|ESPN.com: NHL Preview 2009||[Print without images]|
Eliot J. Schechter/Getty Images
By Scott Burnside
Since the Panthers entered the NHL in 1993, they have enjoyed one winning playoff season, advancing unexpectedly to the Stanley Cup finals in 1996. They have managed to qualify for the playoffs just two other times and are riding an eight-season playoff drought (although they came achingly close last season, tying for the eighth and last playoff berth with 93 points but missing based on head-to-head competition with Montreal).
Former GM Jacques Martin, who slunk off on the eve of the draft to take the Montreal coaching job (there's some symmetry for you), rolled the dice and hung on to franchise defenseman Jay Bouwmeester instead of dealing him at the trade deadline. The Cats missed the playoffs but managed to obtain the rights to former Flames defenseman Jordan Leopold in exchange for Bouwmeester's rights (he later signed with Calgary), but that hardly ranks as full compensation for a player of Bouwmeester's stature.
It does, however, say a lot about the history of the team. Even with Bouwmeester's departure, there are reasons for optimism in South Florida, including a terrific young coach, a solid defense, good goaltending and promising young players.
Here are 10 things you need to know about the Panthers this season:
1. Jay gone
Even with Bouwmeester's departure, it is the Florida blue line that offers optimism that this is the season the Panthers will bust back into the postseason. Sophomore coach Peter DeBoer acknowledged that the coaching staff has been thinking long and hard about how to replace the average 26:59 in ice time Bouwmeester logged every night -- most in the NHL.
"I think that question is yet to be answered," DeBoer said. "In my mind, he's one of the top five defensemen in the world. It's a hole."
But there are lots of moving parts for the coach to deploy, including Leopold, Keith Ballard, Bryan McCabe, and newcomers Dennis Seidenberg and Ville Koistinen, all of whom give the Panthers more than adequate puck-moving skill on the back end. There's also rookie Dmitry Kulikov, drafted by the Panthers with the No. 14 pick in June, who is making a bid to join the big club out of training camp.
2. David Booth
If he were playing pretty much anywhere else in the NHL, Booth might well be on his way to becoming a household name. OK, maybe that's a stretch; still, you get the point with a young player, who, in his second full NHL season, led the Panthers with 31 goals, including five game winners, which tied for the team lead. He also led the team with 11 power-play markers. Tough and talented, Booth is pretty much a lock to make the U.S. Olympic team and, along with Nathan Horton and Stephen Weiss, forms the team's most dangerous offensive unit, a trio nicknamed The Sunrise Express. We like that.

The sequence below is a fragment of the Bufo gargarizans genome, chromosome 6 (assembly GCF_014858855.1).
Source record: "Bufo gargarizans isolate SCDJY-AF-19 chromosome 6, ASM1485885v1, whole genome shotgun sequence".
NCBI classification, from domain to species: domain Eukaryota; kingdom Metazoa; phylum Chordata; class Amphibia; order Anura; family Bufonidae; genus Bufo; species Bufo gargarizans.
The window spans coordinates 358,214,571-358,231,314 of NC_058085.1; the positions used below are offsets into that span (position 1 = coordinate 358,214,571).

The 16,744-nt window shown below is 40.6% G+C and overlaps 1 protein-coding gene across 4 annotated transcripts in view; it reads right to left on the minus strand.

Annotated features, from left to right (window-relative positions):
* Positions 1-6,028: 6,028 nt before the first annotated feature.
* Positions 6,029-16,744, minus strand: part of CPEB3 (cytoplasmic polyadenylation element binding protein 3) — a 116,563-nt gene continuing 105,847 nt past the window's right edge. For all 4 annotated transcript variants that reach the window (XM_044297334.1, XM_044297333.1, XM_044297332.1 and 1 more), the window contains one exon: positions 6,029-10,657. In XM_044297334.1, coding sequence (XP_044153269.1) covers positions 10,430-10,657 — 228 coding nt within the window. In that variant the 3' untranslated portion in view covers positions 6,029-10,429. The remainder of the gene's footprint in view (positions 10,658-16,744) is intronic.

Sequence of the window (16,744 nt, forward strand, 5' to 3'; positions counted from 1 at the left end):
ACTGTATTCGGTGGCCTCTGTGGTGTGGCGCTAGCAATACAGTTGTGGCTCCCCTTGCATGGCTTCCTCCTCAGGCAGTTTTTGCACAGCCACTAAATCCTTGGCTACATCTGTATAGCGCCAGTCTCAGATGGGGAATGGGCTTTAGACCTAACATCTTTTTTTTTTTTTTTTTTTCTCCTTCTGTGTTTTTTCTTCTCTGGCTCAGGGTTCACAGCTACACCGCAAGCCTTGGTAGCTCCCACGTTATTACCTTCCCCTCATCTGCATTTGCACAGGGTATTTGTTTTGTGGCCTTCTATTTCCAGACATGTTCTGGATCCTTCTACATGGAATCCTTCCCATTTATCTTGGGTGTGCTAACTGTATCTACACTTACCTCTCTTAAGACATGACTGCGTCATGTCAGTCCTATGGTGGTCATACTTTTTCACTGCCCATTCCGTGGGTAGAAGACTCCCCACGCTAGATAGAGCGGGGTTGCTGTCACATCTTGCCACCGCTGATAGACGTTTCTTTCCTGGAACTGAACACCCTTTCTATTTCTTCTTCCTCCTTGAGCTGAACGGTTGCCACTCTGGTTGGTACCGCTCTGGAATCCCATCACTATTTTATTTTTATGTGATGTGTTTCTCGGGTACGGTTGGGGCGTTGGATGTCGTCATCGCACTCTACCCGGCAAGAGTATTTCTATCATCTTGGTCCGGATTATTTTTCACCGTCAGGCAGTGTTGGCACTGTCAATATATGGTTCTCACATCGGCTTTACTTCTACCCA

3. Bueller, Bueller? Anyone, anyone?
Every season, we write the Panthers preview and ask whether this is the year top draft picks Weiss and/or Horton finally will fulfill their promise. Horton, the No. 3 pick in 2003, had 31 goals in 2006-07 and seemed on his way, but his numbers have dipped the past two seasons (he had just 22 in 2008-09, losing 15 games to injury).
Weiss, the No. 4 pick in 2001, took a step forward last season in leading the team with 61 points and a plus-19 rating. That was a 19-point jump from the previous year, but is there more? The Panthers are hoping the answer is yes, loads more, from both young players. If Horton and Weiss can both deliver the goods, the playoffs will be a realistic goal. If not, well, thousands of empty seats are proof that fans have seen enough of that story.
4. Now if they can just show up for that other third
The Panthers were one of the NHL's top 10 teams in the final two-thirds of the regular season. The problem was that in the first third, they were among the worst in the league. DeBoer told ESPN.com he takes some responsibility, as he was still figuring out his personnel through the first 15 games or so. But the promising news is the team played well for an extended period of time. Not quite long enough, as it turns out, but long enough to think there will be more of the same right from the start this season.
5. Culture of losing
The past four years, the Panthers have averaged a shade better than 87 points, and they essentially missed the playoffs last season by the margin of one shootout loss. (For the record, the Panthers were tied for last in the league with just three shootout victories and are working on that element of the game.) Those aren't bad numbers; just not good enough in a market that somehow reflects the team itself, just not good enough.
Perhaps the most telling comment about the culture in Florida was made by Bouwmeester in a recent interview with ESPN.com before training camp when he described how much he was looking forward to playing in Calgary.
"It certainly beats playing in front of 5,000 people against Atlanta on a Tuesday night," Bouwmeester said.
We recall a conversation with Mike Keenan after he departed Florida. He believed that young players develop more slowly in South Florida because there is no outside pressure to perform, no media hounding them for poor performances or fans expressing their disappointment at failures. If the team is going to push aside the culture of losing, it will be because there are enough strong personalities on the bench and in the locker room to make it happen.